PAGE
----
Greg Cote

In UM’s season defined by tough losses, the departure of Manny Diaz is biggest of all

University of Miami defensive coordinator Manny Diaz on negative plays

University of Miami defensive coordinator Manny Diaz speaks to the media after practice at Greentree Practice Field at the University of Miami on Wednesday, October 3, 2018.
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University of Miami defensive coordinator Manny Diaz speaks to the media after practice at Greentree Practice Field at the University of Miami on Wednesday, October 3, 2018.

The losses keep coming for Miami Hurricanes football and Mark Richt.

And this feels like the biggest loss of all.

Manny Diaz, the excellent defensive coordinator and father of the Turnover Chain — gone.

The news broke late Wednesday that Diaz, Miami born and raised, is taking his talents to Philadelphia’s Temple University to be the Owls’ head coach, and it is a massive and until very recently unexpected gut-punch for Richt and the UM program.

POLL: How would you describe the impact of defensive coordinator Manny Diaz leaving on the Hurricanes football program and Mark Richt?

It is recruiting season in college football, and the Canes ha one particular commitment it was most important to hang onto and not lose.

That was Diaz, the man who fashioned swaggering, successful defenses on a par with any from the school’s five-championship glory days.

Hiring Diaz was the best decision Richt has made in his three years as UM head coach.

Now losing him arrives like a blindside fist as Richt’s biggest loss, underlined by awful timing.

Diaz interviewed Monday at Temple and understandably was seen as a strong finalist for the job. He is among the nation’s top-tier assistant coaches. At 44 and with a plump resume of defensive accomplishment, Diaz and Temple had an obvious mutual agreement he was ready for his first head-coaching opportunity.

All the more reason the Hurricanes needed to fight like hell to keep him.

This was a chance for a huge victory amid much losing.

Instead, it continues a sharp sagging in the program over the past 13 months, since UM was 10-0 and ranked No. 2 in the country in 2017.

Last season ended with the anticlimactic fizzle of three consecutive losses. This season’s early promise was wrecked by four losses in a row and a pedestrian 7-5 finish. Along the way Miami has suffered hits in recruiting, its 2019 class currently is ranked an uninspiring 26th by ESPN, 29th by 247sports.com and 33rd by Rivals.com. UM lost a heavily recruited four-star quarterback to LSU. It was Richt’s own nephew! (Sorry, Uncle Mark).

“Enough losing!” would have been the statement ion keeping Diaz.

It would have declared how serious UM was about seeing the program all the way back to national prominence, because the defense and what Diaz brought was the best, most reliable thing about Miami right now, and second place isn’t close.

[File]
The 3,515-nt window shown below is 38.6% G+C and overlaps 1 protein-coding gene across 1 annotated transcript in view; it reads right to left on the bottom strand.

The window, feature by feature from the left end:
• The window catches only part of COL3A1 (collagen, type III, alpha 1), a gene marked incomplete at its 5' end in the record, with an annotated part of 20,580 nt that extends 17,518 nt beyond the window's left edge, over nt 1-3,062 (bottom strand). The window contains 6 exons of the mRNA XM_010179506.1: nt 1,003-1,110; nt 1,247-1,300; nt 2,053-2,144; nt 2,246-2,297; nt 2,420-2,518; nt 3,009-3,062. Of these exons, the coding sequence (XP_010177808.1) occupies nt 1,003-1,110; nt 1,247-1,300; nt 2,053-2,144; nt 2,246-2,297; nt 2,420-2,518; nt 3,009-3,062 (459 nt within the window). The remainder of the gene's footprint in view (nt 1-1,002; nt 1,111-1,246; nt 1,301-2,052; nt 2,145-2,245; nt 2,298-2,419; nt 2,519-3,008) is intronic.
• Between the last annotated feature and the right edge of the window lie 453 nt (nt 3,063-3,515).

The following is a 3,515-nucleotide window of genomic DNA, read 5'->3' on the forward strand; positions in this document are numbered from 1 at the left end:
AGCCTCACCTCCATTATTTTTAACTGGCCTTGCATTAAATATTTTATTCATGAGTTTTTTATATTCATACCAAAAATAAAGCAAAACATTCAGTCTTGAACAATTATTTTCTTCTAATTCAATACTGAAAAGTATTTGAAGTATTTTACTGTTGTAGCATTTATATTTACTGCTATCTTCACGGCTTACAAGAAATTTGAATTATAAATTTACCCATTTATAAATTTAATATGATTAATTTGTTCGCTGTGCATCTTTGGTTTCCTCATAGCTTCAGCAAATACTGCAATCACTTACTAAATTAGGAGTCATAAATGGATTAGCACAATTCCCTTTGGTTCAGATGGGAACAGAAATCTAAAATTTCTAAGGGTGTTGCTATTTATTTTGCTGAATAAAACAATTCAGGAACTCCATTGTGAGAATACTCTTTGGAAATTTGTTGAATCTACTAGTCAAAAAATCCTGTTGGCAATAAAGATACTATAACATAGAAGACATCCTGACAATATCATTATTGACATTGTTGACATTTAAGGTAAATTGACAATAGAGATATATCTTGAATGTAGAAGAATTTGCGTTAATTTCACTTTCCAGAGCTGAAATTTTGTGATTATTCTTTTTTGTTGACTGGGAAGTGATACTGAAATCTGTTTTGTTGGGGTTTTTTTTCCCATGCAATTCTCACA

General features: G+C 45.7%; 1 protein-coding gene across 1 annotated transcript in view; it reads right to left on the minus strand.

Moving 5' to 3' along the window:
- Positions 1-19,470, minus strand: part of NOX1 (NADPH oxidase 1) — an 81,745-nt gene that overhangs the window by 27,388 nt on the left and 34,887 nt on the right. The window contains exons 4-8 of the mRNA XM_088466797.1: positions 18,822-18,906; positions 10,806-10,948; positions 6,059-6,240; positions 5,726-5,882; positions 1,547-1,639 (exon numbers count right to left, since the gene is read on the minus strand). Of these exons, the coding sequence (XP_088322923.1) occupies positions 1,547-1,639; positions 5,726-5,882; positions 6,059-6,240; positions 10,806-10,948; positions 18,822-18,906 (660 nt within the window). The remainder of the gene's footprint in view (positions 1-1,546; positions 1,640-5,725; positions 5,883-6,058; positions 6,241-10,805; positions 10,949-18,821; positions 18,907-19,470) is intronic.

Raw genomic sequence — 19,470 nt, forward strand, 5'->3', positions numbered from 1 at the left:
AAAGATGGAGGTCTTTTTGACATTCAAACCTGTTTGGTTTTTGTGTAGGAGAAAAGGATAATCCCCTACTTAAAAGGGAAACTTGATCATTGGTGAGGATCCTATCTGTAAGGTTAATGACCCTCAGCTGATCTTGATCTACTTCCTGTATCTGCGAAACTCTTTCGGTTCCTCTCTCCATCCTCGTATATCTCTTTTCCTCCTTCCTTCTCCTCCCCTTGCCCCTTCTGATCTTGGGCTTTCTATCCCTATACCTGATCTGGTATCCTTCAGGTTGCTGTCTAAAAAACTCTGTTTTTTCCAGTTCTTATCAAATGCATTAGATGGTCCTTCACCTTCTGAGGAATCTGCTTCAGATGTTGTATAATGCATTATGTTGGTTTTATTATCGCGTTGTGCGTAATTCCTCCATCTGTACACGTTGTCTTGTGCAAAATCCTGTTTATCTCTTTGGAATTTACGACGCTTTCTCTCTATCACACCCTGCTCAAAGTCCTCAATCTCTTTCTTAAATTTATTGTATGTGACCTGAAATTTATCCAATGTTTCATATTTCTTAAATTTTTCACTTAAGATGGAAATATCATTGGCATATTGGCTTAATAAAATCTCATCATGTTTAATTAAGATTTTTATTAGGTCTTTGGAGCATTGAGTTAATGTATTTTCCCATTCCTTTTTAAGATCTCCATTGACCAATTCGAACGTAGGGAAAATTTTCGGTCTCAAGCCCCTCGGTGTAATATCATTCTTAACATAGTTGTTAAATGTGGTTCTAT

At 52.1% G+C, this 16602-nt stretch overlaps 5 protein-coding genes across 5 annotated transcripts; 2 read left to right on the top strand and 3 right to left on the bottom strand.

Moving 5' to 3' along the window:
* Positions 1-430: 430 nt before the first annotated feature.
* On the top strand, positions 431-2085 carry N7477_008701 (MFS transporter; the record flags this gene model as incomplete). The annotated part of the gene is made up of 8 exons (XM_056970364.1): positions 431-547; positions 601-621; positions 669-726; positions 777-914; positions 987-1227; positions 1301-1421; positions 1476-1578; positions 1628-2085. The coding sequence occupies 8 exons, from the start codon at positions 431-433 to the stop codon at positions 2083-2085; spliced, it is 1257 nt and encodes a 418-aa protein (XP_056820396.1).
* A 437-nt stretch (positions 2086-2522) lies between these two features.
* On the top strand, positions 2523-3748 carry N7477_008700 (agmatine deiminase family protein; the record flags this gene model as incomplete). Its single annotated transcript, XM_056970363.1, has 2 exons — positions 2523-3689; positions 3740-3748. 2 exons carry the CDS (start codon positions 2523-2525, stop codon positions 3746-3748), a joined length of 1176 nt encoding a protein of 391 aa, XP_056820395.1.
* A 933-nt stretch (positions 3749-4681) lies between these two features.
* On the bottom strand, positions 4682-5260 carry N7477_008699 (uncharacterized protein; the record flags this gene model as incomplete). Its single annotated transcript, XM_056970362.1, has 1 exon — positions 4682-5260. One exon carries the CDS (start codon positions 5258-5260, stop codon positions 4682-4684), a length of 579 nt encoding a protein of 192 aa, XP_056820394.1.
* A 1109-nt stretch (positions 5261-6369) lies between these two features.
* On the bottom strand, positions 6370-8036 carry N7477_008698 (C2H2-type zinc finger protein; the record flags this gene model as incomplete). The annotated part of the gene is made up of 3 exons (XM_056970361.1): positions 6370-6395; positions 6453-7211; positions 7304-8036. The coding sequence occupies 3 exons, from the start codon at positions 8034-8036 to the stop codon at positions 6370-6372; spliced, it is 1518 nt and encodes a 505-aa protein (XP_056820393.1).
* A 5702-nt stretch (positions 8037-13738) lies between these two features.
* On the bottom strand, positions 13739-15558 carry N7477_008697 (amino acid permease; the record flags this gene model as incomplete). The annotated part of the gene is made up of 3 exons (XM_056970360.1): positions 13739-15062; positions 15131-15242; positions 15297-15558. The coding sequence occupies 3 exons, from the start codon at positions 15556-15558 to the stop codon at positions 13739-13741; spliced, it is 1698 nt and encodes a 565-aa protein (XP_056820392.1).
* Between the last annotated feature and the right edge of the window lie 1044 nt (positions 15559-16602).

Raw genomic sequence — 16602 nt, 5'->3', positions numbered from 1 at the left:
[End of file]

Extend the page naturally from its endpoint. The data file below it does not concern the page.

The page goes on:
Coaches always ask players to “do whatever it takes” and now the university — President Julio Frenk, athletics chief Blake James, Richt — had the chance to do the same. If it was simply that Diaz wanted to be a head coach right now, there wasn’t much to be done. If it was money, UM should have dug deep enough. Diaz was worth keeping that much.

And the timing of this could not be worse.

Forget the distraction tossed into UM’s bowl preparation. That’s the least of the concerns.

The early signing period for National Signing Day is Dec. 19-21. Last campus visits are happening this coming weekend. UM is trying to nail down four-star defensive end Lloyd Summerall and steal four-star cornerbnack Kaiir Elam from Florida.

What will UM say when they ask, “Who’ll be the defensive coordinator?” It just went from a bad answer (not being sure) to a worse one (not Diaz).

UM is hoping underclassmen defensive stalwarts like Shaq Quarterman and Michael Pinckney elect to return, not enter the NFL draft, in decision now being considered. And Diaz leaving surely will discourage them coming back.

Miami disappointed this season because of the offense and quarterback turmoil. Diaz’s guys were good as ever, ranking No. 2 in the nation in defense with only 268.3 yards allowed per game and 4.16 per play. The pass defense was No. 1. The opponent third-down conversion rate of 23.70 ranked No. 1 . The Turnover Chain kept changing hands.

Temple isn’t a bad opportunity. The Owls were 8-4 in the American Athletic Conference this year and will face Duke in the Independence Bowl the same day (Dec. 27) Miami plays Wisconsin in the Pinstripe Bowl. But it’s a step down from the Power 5 conferences that include Miami and the ACC. Temple also has its own conference Goliath, in the same division with unbeaten UCF, of the consecutive unbeaten seasons.

It was just a few weeks ago that Manny Diaz said this: “I drive to work every day and say, ‘I’m so happy I get to coach the Miami Hurricanes defense.’”

If only that drive had continued.

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Greg Cote is a Miami Herald sports columnist who in 2018 was named top 10 in column writing by the Associated Press Sports Editors. Greg also appears regularly on the Dan LeBatard Show With Stugotz on ESPN Radio and ESPNews.
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